Thursday, 23 February 2017

Re: Enabling Connectivity Checking in NetworkManager

On Thu, Feb 23, 2017 at 05:54:40PM +0000, Luke W Faraone wrote:
> On 22/02/17 21:24, Jeremy Bicha wrote:
> > Hi, back in July 2012 on this list, it was proposed that Ubuntu's
> > NetworkManager enable the new connectivity check feature by default.
> > Some concerns were raised and the feature never landed. I'd like to
> > reopen that discussion.

> > In 2014, Fedora enabled that feature by default but they did it using
> > a separate package. I really like this idea since it makes it very
> > easy for users to opt in or out of the connectivity check if they
> > choose.

> > I am proposing that we create a similar package. I would like to have
> > Ubuntu GNOME's metapackage recommend that config-connectivity package.

> Is there meaningful code included in ``config-connectivity``, or is it
> just a config package (as the name suggests)? If the latter, why not
> just make it a debconf question?

As a debconf question, it's more awkward to pre-configure the default
behavior on a per-flavor basis, and for users to know how to override it.

It's also a question of whether you want the behavior change to be tied to
the installation method (debconf preseed in the ISO mastering) vs. the
metapackage.

--
Steve Langasek Give me a lever long enough and a Free OS
Debian Developer to set it on, and I can move the world.
Ubuntu Developer http://www.debian.org/
[email protected] [email protected]

Re: Enabling Connectivity Checking in NetworkManager

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On 22/02/17 21:24, Jeremy Bicha wrote:
> Hi, back in July 2012 on this list, it was proposed that Ubuntu's
> NetworkManager enable the new connectivity check feature by default.
> Some concerns were raised and the feature never landed. I'd like to
> reopen that discussion.
>
> In 2014, Fedora enabled that feature by default but they did it using
> a separate package. I really like this idea since it makes it very
> easy for users to opt in or out of the connectivity check if they
> choose.
>
> I am proposing that we create a similar package. I would like to have
> Ubuntu GNOME's metapackage recommend that config-connectivity package.

Is there meaningful code included in ``config-connectivity``, or is it
just a config package (as the name suggests)? If the latter, why not
just make it a debconf question?

-- Luke Faraone

Wednesday, 22 February 2017

Re: Enabling Connectivity Checking in NetworkManager

Do this by default. In Ubuntu desktop too.

Also we must auto change desktop timezone too... (Separate issue)

I am volunteering as a tribute for any demands.

On 22 Feb 2017 21:25, "Jeremy Bicha" <[email protected]> wrote:
Hi, back in July 2012 on this list, it was proposed that Ubuntu's
NetworkManager enable the new connectivity check feature by default.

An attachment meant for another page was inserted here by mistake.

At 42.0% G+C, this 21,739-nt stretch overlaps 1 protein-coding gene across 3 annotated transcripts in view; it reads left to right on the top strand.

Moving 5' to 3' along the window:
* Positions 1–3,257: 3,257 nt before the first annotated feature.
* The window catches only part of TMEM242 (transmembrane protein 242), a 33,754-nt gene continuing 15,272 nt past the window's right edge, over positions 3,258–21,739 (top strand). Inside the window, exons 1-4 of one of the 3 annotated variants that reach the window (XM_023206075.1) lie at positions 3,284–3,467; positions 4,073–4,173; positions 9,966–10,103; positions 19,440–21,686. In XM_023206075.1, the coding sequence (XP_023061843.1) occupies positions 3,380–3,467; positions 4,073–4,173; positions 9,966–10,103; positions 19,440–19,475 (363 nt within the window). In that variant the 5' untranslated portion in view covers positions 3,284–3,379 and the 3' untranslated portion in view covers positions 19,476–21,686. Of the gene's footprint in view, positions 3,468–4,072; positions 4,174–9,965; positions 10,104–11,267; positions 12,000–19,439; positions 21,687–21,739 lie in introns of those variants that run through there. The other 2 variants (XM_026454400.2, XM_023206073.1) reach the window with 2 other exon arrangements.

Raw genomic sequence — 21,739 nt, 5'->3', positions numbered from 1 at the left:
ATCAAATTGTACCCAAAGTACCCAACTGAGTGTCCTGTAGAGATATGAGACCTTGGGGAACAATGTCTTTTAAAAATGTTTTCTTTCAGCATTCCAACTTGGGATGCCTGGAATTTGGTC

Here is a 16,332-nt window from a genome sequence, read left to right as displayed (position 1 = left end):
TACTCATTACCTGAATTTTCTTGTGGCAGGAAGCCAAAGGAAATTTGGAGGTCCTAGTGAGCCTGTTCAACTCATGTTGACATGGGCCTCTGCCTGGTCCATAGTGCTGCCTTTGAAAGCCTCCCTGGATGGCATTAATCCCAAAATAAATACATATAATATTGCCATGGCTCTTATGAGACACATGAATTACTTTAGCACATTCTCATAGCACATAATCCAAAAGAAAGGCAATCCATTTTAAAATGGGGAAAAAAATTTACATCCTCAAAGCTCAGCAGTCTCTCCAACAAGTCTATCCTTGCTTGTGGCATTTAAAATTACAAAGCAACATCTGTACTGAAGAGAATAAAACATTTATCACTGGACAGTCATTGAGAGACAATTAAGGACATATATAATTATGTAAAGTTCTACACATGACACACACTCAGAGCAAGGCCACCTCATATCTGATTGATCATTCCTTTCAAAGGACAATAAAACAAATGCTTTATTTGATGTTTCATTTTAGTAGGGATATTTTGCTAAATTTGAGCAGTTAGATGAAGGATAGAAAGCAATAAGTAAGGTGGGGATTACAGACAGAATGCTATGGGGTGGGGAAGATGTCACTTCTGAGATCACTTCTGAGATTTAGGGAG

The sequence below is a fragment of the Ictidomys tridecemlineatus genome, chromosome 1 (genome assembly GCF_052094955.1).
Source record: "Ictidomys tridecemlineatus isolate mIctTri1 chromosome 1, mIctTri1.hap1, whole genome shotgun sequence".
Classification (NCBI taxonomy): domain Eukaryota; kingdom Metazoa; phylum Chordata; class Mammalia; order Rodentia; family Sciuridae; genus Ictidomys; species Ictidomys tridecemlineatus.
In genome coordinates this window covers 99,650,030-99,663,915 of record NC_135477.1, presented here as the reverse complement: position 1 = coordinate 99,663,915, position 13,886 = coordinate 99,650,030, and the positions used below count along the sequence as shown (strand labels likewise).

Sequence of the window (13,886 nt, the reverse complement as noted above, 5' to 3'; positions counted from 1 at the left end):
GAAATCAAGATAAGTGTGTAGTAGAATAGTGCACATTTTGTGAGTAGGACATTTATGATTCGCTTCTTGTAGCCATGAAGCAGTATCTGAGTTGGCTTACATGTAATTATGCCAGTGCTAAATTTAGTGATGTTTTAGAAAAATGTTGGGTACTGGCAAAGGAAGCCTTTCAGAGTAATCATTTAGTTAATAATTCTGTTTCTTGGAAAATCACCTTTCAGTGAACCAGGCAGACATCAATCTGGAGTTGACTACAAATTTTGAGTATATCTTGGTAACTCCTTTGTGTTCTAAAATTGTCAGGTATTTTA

Some concerns were raised and the feature never landed. I'd like to
reopen that discussion.

In 2014, Fedora enabled that feature by default but they did it using
a separate package. I really like this idea since it makes it very
easy for users to opt in or out of the connectivity check if they
choose.

I am proposing that we create a similar package. I would like to have
Ubuntu GNOME's metapackage recommend that config-connectivity package.
In GNOME Shell, when a captive portal is detected, the network status
icon changes to include a question mark and a login window pointed to
the portal's login/authorization webpage appears. The login window is
powered by webkit2gtk. This is very similar to the implementation by
most other operating systems.

Here's the Feature Freeze exception bug and merge proposal:
https://launchpad.net/bugs/997200

Jeremy Bicha

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Re: upcoming changes to Ubuntu cloud images via cloud-init

[Replying and adding ubuntu-cloud and ubuntu-cloud-announce]

In an effort to improve the performance and efficiency of Ubuntu's cloud
images[1], cloud-init is making some changes in the way that it searches
for datasources. By making use of environment information that platforms
provide such as DMI (Desktop Management Interface) data, cloud-init can
quickly filter out datasources that are not present.

The driver for doing this is to:

- Improve boot speed of Ubuntu images by quickly discarding datasources
that are not present.
- Avoid attempting to access network resources that may not be present.
That can result in timeouts or other unexpected behavior.
- Entirely disable cloud-init if no datasource is present.

Examples of such information that cloud-init will consider:

- OpenStack Nova populating the DMI system product name 'OpenStack Nova'.
- Google Compute Engine [2] populating the DMI system product name with
'Google Compute Engine'.
- Azure guests will be running under Hyper-V and contain a disk with a
well known filesystem label.